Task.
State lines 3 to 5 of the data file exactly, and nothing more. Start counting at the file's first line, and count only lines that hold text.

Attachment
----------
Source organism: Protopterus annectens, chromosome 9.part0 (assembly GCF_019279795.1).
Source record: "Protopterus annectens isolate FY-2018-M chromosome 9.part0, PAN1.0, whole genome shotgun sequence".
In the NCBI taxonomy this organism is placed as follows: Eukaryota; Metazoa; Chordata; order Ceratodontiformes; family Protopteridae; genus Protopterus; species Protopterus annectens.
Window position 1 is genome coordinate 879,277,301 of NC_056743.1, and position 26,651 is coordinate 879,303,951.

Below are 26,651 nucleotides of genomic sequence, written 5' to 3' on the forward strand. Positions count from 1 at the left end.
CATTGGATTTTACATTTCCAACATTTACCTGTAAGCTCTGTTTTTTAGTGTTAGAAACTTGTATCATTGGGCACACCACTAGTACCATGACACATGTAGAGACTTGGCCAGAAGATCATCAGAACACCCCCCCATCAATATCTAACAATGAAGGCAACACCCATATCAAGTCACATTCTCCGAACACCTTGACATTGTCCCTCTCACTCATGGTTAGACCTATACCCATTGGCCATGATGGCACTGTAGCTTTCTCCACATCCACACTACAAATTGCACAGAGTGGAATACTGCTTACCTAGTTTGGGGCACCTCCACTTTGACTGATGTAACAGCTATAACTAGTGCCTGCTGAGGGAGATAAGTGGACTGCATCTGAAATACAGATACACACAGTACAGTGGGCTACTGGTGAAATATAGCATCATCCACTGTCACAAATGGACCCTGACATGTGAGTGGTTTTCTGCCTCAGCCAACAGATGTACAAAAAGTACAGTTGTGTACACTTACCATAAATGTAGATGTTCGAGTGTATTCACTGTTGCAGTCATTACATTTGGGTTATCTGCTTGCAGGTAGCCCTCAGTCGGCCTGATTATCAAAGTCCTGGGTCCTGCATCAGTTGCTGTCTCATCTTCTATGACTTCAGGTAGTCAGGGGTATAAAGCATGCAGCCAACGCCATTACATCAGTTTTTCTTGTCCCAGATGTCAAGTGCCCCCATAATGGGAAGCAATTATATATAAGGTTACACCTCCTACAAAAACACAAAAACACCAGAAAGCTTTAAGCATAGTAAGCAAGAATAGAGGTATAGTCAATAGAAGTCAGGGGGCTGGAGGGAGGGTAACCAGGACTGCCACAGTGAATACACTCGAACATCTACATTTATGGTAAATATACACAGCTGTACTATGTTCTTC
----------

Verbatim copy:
In the NCBI taxonomy this organism is placed as follows: Eukaryota; Metazoa; Chordata; order Ceratodontiformes; family Protopteridae; genus Protopterus; species Protopterus annectens.
Window position 1 is genome coordinate 879,277,301 of NC_056743.1, and position 26,651 is coordinate 879,303,951.

Below are 26,651 nucleotides of genomic sequence, written 5' to 3' on the forward strand. Positions count from 1 at the left end.